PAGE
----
Psychosocial intervention and post-war Reconstruction in Angola: interweaving Western and traditional approaches
Michael Wessells and Carlinda Monteiro
The intra-state wars that now comprise the dominant form of armed conflict in the world cause immense physical, psychological, and social damage, and create profound obstacles to peace. Worldwide, approximately a quarter of a million children participate in military activity, often as the result of victimization, coercion, or economic desperation. Many have killed or witnessed tortures, executions, and deaths. In Angola in 1994, there were over 9,000 child soldiers, most of whom had been forcibly recruited at age 13 to 14 years.
Sexual violence against women and girls in war and its aftermath: realities, responses, and required resources
Jeanne Ward and Mendy Marsh, 2006
Addressing GBV requires coordinated, inter-agency, and multi-sectoral strategies that aim for prevention through policy reform and implementation of protective mechanisms and building the capacity of health, social welfare, legal and security systems to recognize, monitor, and respond to GBV; in addition to ensure rapid and respectful services to survivors (34 pages, .pdf. for historical reference).
UN General Assembly Security Council
The report includes information on compliance with applicable international law to end the recruitment and use of children in armed conflict and other grave violations being committed against children affected by armed conflict;1 information on progress made in the implementation of the monitoring and reporting mechanism and action plans to halt the recruitment and use of children, as well as progress made in mainstreaming children and armed conflict issues in United Nations peacekeeping and political missions
Finding immediate care is critically important after a sexual assault. The provision of medical care within days after rape is vital to limit serious consequences for the victims: treatment to prevent HIV infection has to start within three days, emergency contraception is possible within five.
Ruth Rubio-Marín ed.
Rather than starting out from a preconceived list of items that a gender sensitive reparations program has to abide by, it would seem that, in order to claim that women have been taken into account, a policy of reparations must begin by including the voices of women .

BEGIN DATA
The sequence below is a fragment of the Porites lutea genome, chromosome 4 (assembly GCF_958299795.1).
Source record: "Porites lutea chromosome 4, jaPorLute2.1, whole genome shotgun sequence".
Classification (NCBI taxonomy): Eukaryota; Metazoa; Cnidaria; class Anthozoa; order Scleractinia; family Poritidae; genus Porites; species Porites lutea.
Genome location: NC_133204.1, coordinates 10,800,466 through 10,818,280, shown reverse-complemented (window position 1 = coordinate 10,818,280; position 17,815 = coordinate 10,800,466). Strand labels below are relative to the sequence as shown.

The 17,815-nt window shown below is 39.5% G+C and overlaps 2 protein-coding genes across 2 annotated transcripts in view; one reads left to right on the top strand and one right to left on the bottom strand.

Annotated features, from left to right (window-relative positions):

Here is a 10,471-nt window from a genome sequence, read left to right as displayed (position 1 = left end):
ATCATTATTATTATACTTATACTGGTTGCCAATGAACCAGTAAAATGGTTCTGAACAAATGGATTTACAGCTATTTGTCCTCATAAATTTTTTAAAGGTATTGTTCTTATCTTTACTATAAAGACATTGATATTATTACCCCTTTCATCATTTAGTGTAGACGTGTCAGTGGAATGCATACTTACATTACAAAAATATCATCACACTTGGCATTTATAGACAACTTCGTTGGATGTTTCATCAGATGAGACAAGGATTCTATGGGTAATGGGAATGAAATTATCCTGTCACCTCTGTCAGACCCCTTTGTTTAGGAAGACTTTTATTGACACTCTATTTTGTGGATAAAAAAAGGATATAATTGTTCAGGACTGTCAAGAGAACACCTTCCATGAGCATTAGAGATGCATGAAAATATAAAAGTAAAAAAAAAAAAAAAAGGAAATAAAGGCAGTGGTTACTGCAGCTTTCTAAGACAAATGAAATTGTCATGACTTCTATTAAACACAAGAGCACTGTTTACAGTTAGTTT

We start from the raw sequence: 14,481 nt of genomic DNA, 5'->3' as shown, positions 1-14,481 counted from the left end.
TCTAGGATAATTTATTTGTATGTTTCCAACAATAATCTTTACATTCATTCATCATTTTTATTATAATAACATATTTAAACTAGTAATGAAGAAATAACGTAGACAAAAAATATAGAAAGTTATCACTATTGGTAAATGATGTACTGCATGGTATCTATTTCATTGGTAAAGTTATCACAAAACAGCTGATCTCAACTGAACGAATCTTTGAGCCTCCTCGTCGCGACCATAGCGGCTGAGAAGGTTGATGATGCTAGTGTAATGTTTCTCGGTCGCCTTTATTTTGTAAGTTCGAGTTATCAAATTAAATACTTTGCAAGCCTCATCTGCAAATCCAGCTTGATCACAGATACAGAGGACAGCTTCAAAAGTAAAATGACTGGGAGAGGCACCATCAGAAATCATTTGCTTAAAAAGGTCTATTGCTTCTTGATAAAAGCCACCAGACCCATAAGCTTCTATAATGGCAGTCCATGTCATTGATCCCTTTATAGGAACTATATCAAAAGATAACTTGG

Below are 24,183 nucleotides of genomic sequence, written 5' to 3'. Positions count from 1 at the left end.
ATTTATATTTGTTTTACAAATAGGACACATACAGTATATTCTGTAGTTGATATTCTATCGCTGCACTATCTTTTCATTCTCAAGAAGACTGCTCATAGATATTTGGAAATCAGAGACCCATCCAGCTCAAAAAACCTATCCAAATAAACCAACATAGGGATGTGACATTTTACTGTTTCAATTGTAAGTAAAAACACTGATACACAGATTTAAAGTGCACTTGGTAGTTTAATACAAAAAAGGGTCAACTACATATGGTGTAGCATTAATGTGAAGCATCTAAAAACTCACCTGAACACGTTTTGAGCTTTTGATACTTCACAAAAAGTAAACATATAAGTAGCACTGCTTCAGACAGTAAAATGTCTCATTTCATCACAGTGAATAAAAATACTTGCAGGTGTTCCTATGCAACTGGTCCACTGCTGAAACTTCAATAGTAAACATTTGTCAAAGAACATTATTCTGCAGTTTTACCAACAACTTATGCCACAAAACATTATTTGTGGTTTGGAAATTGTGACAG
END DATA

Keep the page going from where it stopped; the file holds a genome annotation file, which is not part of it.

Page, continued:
Association of Combatant Status and Sexual Violence With Health and Mental Health Outcomes in Postconflict Liberia
JAMA. Kirsten Johnson et al
Former combatants in Liberia were not exclusively male. Both female and male former combatants who experienced sexual violence had worse mental health outcomes than noncombatants and other former combatants who did not experience exposure to sexual violence.
The report focuses on grave violations perpetrated against children in the Central African Republic and identifies parties to the conflict, both State and non-State actors, who commit grave abuses against children. In particular, the report highlights the fact that children have been consistently recruited and used by non-State armed groups, including Government-backed self-defence militias. The report shows worrisome trends of rapes and other grave sexual violence perpetrated by all parties to the conflict throughout the territory. The report also notes the systematic and widespread use of abductions, especially in the north-west, by non-State armed groups and armed bandits as a means of recruiting children and to threaten and extort ransom from the population.
Brandon Hambers homepage, an academic that focuses on the psychological implications of strategies for dealing with a violent political past such as truth commissions, reconciliation as a theoretical and applicable concept, truth recovery processes and transitional justice more broadly, healing and dealing with the psychological legacy of violence, as well as comparative research on violence and crime in countries in transition.
The report addresses violations against children in six major categories identified by the United Nations Security Council. These categories include killing and maiming, rape and other forms of sexual violence, abduction, denial of humanitarian assistance, attacks on schools and hospitals and recruitment and use of children into armed forces and groups. In addition, the report discusses various other violations that continue to be committed against children and their families, such as forced labor, displacement and trafficking. (both .html and .pdf,
Struggling to Survive: Children in Armed Conflict in the Democratic Republic of the Congo, April 2006
In 2006, DRC continues to endure the world’s deadliest humanitarian crisis, with more than 38,000 people dying every month as direct and indirect consequences of the armed conflict, according to the International Rescue Committee (IRC). Approximately 45 percent of these deaths occur among children under age 18. In addition, children are targets of human rights violations committed by armed forces and groups on a daily basis. The overwhelming majority of these crimes are committed in an environment of utter impunity. (Both in French and English)